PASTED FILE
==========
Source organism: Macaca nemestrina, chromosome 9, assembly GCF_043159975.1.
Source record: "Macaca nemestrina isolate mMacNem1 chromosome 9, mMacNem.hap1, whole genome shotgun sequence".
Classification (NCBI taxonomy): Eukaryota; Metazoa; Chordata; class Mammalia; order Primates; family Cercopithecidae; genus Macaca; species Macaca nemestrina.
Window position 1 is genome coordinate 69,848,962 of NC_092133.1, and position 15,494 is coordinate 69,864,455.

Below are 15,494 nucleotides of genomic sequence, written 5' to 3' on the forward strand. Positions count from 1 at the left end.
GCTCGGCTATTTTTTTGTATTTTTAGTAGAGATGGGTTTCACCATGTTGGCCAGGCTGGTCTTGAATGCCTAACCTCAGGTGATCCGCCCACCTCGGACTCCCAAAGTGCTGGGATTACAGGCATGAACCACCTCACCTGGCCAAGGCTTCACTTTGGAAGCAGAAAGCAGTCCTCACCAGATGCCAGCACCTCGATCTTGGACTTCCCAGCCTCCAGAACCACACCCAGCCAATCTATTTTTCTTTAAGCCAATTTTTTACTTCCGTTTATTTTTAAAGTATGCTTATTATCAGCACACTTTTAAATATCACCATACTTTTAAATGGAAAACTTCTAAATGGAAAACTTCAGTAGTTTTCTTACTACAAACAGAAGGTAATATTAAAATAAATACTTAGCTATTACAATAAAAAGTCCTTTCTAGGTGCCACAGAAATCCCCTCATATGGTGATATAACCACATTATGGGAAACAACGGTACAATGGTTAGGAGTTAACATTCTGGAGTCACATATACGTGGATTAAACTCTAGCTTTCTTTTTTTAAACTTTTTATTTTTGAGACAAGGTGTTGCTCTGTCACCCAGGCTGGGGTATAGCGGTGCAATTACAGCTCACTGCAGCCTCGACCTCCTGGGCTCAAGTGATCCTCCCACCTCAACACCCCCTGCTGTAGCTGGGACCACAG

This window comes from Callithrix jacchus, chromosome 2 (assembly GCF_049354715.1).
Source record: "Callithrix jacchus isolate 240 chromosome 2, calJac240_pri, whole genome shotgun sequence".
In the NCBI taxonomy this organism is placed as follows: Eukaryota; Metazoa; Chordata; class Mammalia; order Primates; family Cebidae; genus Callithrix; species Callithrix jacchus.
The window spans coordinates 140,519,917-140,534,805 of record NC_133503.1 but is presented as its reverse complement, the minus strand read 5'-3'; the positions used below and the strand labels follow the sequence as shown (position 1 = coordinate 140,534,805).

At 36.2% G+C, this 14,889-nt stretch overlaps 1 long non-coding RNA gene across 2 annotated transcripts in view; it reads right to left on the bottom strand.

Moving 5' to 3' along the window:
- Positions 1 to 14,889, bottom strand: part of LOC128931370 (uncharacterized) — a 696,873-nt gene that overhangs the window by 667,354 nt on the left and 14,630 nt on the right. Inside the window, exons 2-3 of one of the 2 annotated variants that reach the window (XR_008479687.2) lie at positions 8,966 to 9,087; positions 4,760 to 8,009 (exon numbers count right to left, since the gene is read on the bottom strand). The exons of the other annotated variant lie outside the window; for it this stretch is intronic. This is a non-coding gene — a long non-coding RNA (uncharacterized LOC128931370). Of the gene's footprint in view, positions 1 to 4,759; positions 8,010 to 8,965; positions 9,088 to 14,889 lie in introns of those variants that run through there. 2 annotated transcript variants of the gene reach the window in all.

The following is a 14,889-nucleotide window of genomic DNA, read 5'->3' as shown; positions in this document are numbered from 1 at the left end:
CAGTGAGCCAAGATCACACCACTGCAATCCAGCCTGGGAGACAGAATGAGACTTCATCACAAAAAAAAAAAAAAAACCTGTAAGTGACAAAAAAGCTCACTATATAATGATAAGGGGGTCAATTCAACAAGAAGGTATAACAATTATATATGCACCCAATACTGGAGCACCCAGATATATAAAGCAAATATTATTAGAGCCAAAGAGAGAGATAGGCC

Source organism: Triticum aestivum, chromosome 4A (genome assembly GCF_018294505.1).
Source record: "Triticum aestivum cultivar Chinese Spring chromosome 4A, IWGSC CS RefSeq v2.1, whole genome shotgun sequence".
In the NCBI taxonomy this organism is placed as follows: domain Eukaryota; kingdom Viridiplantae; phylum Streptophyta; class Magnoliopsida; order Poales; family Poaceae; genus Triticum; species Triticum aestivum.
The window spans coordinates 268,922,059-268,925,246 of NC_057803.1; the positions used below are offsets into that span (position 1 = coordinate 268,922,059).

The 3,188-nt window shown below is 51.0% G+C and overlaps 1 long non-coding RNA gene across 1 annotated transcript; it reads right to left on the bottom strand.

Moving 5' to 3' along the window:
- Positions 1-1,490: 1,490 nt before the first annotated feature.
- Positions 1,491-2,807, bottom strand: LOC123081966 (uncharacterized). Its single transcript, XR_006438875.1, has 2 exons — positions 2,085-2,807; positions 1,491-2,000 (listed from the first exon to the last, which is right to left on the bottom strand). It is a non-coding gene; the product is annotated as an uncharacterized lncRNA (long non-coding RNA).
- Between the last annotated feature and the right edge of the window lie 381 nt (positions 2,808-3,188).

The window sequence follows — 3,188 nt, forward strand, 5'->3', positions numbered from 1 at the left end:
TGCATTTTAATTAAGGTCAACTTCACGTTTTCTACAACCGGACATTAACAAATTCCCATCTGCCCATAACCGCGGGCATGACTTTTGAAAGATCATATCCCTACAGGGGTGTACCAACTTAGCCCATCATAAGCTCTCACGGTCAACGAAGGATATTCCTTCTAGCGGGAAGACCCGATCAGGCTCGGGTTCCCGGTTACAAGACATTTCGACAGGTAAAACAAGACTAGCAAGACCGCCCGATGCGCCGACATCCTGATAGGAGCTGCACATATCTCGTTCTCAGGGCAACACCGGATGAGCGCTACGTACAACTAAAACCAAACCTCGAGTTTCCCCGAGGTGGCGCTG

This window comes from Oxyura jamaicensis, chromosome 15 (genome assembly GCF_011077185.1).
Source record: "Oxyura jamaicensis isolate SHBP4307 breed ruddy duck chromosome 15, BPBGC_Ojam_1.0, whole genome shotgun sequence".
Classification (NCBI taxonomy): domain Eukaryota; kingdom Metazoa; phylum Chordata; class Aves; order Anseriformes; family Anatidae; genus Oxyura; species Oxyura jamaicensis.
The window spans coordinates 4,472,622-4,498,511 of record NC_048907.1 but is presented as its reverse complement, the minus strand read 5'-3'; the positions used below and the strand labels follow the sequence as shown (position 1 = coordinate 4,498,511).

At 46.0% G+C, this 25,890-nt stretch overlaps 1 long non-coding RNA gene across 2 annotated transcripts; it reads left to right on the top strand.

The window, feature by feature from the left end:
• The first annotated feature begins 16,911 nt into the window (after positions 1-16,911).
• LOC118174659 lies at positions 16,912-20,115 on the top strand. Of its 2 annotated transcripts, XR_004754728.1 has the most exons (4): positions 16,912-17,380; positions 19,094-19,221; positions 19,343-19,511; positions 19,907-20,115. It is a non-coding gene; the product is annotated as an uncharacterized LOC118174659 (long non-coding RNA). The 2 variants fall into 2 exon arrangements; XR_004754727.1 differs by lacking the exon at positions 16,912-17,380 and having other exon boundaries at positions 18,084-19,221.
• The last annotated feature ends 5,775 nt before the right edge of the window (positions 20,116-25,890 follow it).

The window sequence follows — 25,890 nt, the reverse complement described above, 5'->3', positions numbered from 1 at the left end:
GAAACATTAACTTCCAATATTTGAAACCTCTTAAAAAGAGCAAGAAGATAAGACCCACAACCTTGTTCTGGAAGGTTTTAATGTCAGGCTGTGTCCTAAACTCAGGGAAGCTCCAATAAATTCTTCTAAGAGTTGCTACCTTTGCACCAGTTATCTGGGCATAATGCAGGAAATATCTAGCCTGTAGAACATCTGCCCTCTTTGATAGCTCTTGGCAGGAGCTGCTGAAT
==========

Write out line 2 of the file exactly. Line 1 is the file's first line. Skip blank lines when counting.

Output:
Source record: "Macaca nemestrina isolate mMacNem1 chromosome 9, mMacNem.hap1, whole genome shotgun sequence".